Saturday, October 5, 2013

Toronto, Canada

Executive summary by darmansjah

Characterized by a mish-mash of ethnic communities, Canada’s biggest city can lay claim to world-class museums and gastronomy, North America’s tallest tower and year-round festivals and cultural events.

TORONTO has heavy snowfall in winter and hot, humid summers. July marks the Toronto Fringe Festival while the Toronto International film festival take places in September. 

The Toronto Transit Commision operates the subway, tram and bus networks. Single fares (US$3), day passes (US$11) and weekly passes (US$38) are available. Trams tend to be slower than subway services, but they do stop every block or two.

Air Canada flies from Singapore to Toronto, while KLM caters flights to Toronto Pearson International Airport from K.L. International Airport. Airport Express operates a bus service connecting Pearson international to downtown Toronto returns US$40.

The star of Toronto’s skyline since 1976, the CN Tower is primarily a radio and TV tower, but it has sideline in transporting visitors up to the skies. A glass elevator whizzes up to a lofty observation deck, where there’s a wallet-busting revolving restaurant (301 Front St West; admission from US$9).

A 10-acre cultural complex on the redeveloped waterfront, the Harbor-front Centre includes an alfresco concert stage and guerilla gardening spaces. its power plant gallery displays contemporary Canadian art (231 Queen’s Quay West; gallery admission us$6).

Built by the British in 1793, Fort York represents something akin to a birthplace for Toronto. There’s a handful of buildings, all restored after US troops destroyed much of the fortress in the 19th-century (250 Forty York Blvd; admission US$8).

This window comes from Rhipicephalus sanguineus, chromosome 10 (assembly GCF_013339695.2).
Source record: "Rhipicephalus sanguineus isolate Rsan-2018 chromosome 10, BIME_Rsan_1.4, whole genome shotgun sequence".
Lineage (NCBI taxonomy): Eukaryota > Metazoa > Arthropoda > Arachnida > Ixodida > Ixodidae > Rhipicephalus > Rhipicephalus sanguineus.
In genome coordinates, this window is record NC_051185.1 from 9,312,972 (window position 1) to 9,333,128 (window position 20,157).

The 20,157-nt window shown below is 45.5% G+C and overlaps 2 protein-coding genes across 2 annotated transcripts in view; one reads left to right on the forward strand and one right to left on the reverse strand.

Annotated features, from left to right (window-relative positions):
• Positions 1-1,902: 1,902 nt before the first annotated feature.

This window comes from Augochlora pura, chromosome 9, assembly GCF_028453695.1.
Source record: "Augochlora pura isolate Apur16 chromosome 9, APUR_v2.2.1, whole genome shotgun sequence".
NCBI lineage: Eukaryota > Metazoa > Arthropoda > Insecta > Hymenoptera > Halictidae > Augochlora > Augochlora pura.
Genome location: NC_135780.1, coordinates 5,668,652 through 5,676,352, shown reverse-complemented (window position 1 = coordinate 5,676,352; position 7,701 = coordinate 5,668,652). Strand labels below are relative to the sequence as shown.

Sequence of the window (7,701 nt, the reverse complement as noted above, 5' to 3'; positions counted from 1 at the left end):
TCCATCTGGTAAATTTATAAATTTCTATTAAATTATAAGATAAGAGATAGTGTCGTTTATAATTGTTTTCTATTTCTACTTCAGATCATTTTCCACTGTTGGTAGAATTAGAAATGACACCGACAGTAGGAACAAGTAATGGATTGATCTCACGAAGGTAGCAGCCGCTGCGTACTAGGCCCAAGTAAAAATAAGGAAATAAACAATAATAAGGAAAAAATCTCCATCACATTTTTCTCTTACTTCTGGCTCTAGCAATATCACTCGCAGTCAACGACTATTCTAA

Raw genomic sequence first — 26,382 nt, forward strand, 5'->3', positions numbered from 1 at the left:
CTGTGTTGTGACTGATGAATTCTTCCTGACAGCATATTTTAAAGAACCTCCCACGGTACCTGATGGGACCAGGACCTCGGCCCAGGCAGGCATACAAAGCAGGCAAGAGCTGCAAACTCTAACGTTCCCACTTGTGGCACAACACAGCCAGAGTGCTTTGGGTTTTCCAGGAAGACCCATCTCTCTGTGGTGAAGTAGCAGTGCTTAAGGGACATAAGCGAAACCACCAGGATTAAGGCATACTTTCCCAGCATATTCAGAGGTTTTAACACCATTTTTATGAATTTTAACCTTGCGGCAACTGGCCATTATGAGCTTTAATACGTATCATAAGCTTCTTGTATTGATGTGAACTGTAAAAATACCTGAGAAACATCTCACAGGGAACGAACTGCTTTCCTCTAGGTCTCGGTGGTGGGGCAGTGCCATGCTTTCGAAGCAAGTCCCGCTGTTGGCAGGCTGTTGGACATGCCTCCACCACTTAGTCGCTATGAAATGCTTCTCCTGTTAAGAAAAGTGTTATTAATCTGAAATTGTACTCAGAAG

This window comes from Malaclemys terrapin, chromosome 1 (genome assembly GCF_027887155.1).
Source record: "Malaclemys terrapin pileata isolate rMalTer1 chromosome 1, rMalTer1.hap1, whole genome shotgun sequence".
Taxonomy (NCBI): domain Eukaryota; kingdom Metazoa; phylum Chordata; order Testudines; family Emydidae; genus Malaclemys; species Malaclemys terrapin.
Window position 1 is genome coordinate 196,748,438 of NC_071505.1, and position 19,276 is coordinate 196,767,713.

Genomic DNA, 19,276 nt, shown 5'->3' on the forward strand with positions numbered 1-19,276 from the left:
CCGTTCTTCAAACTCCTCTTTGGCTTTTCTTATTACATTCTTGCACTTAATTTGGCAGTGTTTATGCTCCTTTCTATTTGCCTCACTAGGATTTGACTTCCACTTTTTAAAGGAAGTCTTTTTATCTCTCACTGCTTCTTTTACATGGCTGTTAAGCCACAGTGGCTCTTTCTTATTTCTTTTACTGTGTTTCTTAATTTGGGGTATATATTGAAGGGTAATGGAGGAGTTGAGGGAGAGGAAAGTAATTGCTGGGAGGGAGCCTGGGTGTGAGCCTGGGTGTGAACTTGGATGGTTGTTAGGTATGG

The Royal Ontario Museum has been expanded in recent years, with a crystal-shaped structure making for a controversial new centerpiece. Collections include dinosaur fossils and Egyptian mummies (100 Queen’s Park; admission US$16).

Toronto’s 12-acre Distillery District sees clusters of galleries, design shops, coffee houses and restaurants springing phoenix like from a 19th century distillery in summer, its red-brick streets play host to jazz concerts and food events (55 Mill St).

More than a dozen types of beer are brewed at Mill Street Brew Pub, an artisan microbrewery in the Distillery District. Order a sample platter so you can try everything from pale ale to organic lager. Typical pub food, such as burgers san sandwiches, is in on hand to provide ballast (55 Mill St; beers from US$7).

Something of a local institution, the Queen Mother Café is much-loved for its cosy wooden booth seating and an accomplished pan-Asian menu. It also does a fine line in Canadian comfort food, with steaks and burgers in support (208 Queen St West; lunch mains from US$11).

Counter service meets haute cuisine at the Gilead Café in East Toronto, with an ambitious menu scribbled up daily on its chalkboard. The kitchen serves up the likes to poutine – fries with cheese curds, braised beef and gravy (4 Gilead Pl; lunch mains from US$11).

A sleek destination diner situated in downtown Toronto, Bymark has a creative kitchen that mixes and matches local ingredients in some unlikely combinations – such as wild truffles, quail and soft-shell crab (66 Wellington St. West; from US$27).